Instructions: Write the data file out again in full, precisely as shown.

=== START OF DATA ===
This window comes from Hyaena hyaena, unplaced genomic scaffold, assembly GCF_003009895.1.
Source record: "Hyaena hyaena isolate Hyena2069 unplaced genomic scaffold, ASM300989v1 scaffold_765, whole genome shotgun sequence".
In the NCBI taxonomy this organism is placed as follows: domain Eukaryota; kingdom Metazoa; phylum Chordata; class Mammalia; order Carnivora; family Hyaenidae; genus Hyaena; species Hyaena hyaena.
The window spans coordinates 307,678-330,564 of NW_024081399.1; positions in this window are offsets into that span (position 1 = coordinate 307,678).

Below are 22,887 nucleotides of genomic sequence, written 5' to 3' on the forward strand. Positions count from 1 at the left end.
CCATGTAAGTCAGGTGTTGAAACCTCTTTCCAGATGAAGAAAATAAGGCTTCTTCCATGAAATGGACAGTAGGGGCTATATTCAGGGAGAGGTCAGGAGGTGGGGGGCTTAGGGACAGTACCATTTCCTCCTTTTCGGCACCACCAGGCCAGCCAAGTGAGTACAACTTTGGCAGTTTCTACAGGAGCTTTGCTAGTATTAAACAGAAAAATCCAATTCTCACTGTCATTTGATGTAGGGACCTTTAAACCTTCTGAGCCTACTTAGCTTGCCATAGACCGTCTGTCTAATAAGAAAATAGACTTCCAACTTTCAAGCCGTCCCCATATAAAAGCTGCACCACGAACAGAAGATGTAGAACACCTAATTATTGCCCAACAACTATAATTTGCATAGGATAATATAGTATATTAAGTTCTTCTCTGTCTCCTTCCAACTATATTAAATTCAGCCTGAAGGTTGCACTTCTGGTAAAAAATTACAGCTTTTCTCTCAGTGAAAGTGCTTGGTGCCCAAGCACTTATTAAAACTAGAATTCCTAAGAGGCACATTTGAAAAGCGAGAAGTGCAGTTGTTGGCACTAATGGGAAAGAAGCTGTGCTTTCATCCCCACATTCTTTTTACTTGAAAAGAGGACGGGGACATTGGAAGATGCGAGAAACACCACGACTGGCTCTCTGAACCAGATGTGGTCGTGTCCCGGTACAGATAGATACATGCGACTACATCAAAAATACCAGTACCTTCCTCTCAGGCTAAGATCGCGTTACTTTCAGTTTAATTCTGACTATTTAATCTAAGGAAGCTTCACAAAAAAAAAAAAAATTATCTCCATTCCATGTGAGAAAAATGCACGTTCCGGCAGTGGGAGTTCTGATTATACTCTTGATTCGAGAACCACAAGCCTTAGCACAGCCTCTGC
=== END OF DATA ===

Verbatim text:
This window comes from Hyaena hyaena, unplaced genomic scaffold, assembly GCF_003009895.1.
Source record: "Hyaena hyaena isolate Hyena2069 unplaced genomic scaffold, ASM300989v1 scaffold_765, whole genome shotgun sequence".
In the NCBI taxonomy this organism is placed as follows: domain Eukaryota; kingdom Metazoa; phylum Chordata; class Mammalia; order Carnivora; family Hyaenidae; genus Hyaena; species Hyaena hyaena.
The window spans coordinates 307,678-330,564 of NW_024081399.1; positions in this window are offsets into that span (position 1 = coordinate 307,678).

Below are 22,887 nucleotides of genomic sequence, written 5' to 3' on the forward strand. Positions count from 1 at the left end.
CCATGTAAGTCAGGTGTTGAAACCTCTTTCCAGATGAAGAAAATAAGGCTTCTTCCATGAAATGGACAGTAGGGGCTATATTCAGGGAGAGGTCAGGAGGTGGGGGGCTTAGGGACAGTACCATTTCCTCCTTTTCGGCACCACCAGGCCAGCCAAGTGAGTACAACTTTGGCAGTTTCTACAGGAGCTTTGCTAGTATTAAACAGAAAAATCCAATTCTCACTGTCATTTGATGTAGGGACCTTTAAACCTTCTGAGCCTACTTAGCTTGCCATAGACCGTCTGTCTAATAAGAAAATAGACTTCCAACTTTCAAGCCGTCCCCATATAAAAGCTGCACCACGAACAGAAGATGTAGAACACCTAATTATTGCCCAACAACTATAATTTGCATAGGATAATATAGTATATTAAGTTCTTCTCTGTCTCCTTCCAACTATATTAAATTCAGCCTGAAGGTTGCACTTCTGGTAAAAAATTACAGCTTTTCTCTCAGTGAAAGTGCTTGGTGCCCAAGCACTTATTAAAACTAGAATTCCTAAGAGGCACATTTGAAAAGCGAGAAGTGCAGTTGTTGGCACTAATGGGAAAGAAGCTGTGCTTTCATCCCCACATTCTTTTTACTTGAAAAGAGGACGGGGACATTGGAAGATGCGAGAAACACCACGACTGGCTCTCTGAACCAGATGTGGTCGTGTCCCGGTACAGATAGATACATGCGACTACATCAAAAATACCAGTACCTTCCTCTCAGGCTAAGATCGCGTTACTTTCAGTTTAATTCTGACTATTTAATCTAAGGAAGCTTCACAAAAAAAAAAAAAATTATCTCCATTCCATGTGAGAAAAATGCACGTTCCGGCAGTGGGAGTTCTGATTATACTCTTGATTCGAGAACCACAAGCCTTAGCACAGCCTCTGC